This is an election year, so there’s bound to be lots of discussion about elections and policy. But frankly, David and I see a system that is simultaneously deadlocked and on autopilot. Many expenditures for the federal government are determined formulaically. In the cases of programs like Social Security, the expenditures are simply governed by the number of people in various age buckets that qualify for a certain benefit level, which is again, determined formulaically.
But nobody has discussed if or how we need to change the formulas that govern these expenditures. As David put it, we’re in a world where everyone wants to be paid out at par but there isn’t enough money to do so. To put it in the vernacular of Peter Atwater
, we’re in a “me, here, now” world, but everyone still thinks we’re in an “us, everywhere, forever” one.
I told David I thought we’ve already seen the future, and it is Japan. We may kick and scream about how different we are from Japan, but the policy choices and demographic changes we’re seeing in this country pretty much seal our fate for the next 10-15 years. Zombie banks, aging populations, and declining birth rates are all powerful forces to counter. While many people say we’re more open as a society than Japan, all you have to do is look at the recent shooting at a Sikh temple in Wisconsin to see how darkening social mood and “me, here, now” impulses can reverse societal openness.
But we both share some optimism about change, which I think can be summed up in this quote I heard from Stephen Covey (although I’m unsure if he originally said it): "We change when the pain to change is less than the pain to remain as we are.” In other words, our system will do what it takes to survive. If that means making changes to carry on in some other similar, yet different form, it will. Because the other option is systemic failure. Where there is no choice, there is clarity.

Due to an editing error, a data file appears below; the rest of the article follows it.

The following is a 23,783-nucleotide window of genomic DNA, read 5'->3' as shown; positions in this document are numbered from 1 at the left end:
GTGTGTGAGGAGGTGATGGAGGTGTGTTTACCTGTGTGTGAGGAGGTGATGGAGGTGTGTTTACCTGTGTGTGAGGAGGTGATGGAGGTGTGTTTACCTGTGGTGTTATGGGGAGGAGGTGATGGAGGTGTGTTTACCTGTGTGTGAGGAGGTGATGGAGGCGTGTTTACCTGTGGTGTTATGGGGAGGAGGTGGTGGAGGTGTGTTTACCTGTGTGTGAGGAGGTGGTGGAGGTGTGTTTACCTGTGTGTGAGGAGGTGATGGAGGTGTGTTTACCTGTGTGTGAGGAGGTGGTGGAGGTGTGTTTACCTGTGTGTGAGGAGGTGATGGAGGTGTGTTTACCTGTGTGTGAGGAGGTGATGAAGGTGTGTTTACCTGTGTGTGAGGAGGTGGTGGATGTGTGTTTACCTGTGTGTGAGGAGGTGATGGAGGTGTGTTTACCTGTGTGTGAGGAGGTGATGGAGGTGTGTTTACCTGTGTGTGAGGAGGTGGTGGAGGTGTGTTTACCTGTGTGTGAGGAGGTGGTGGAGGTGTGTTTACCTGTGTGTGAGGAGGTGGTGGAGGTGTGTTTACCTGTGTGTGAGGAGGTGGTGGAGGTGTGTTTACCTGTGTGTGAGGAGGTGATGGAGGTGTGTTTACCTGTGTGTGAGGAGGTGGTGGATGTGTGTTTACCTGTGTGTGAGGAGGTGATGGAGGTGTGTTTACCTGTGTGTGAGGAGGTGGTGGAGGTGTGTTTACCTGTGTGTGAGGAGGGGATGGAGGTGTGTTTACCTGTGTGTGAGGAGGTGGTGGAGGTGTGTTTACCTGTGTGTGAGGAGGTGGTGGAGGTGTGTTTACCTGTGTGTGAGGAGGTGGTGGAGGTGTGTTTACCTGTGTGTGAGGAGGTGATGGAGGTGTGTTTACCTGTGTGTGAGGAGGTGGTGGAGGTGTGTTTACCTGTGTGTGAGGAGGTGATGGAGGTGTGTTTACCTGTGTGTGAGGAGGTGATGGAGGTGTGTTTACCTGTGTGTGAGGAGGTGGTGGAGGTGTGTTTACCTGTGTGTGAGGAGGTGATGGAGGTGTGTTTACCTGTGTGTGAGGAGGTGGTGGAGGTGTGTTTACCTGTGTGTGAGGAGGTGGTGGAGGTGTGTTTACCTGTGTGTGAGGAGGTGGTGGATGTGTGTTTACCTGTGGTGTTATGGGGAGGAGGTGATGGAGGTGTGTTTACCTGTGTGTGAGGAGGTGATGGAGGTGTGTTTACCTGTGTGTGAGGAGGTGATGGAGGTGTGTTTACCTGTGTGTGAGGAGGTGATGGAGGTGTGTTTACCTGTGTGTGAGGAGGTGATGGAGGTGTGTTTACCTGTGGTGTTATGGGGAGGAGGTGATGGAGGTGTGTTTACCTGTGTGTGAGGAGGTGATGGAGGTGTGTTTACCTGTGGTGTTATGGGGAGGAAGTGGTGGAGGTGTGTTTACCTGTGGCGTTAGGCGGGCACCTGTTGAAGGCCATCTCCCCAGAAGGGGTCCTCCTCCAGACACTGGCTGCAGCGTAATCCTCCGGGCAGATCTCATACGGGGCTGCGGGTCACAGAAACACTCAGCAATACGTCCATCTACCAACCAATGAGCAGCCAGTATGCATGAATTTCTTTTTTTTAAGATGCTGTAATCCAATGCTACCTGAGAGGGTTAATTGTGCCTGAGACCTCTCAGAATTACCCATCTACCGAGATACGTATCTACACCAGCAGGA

For all of the debate about Glass-Steagall and the divide between commercial and investment banking, nobody has talked about systemic tipping points and concentrations of lending or investing. People refer to these as crowded trades, but with the last credit crisis, there was a systemic failure to avoid systemic increases in real estate lending, the proliferation of off-balance sheet structures that securitized all of that real estate lending, and the search for yield that drove all of that hot money into the space.
There are no silver bullets or panaceas, but there has yet to be a real discussion about how we got here in the first place. It will take reform on the part of everyone to build up a new system that’s vibrant and resilient enough to withstand the challenges of a new day and age. Pining for the way we used to do things because we felt better isn’t going to work.
I had a great time catching up with David and talking about all of these things. Neither one of us knows what the future will hold or how events in China or Europe will affect what goes on here. Indeed, the only thing anyone seems to be certain about is to expect more uncertainty.
No positions in stocks mentioned.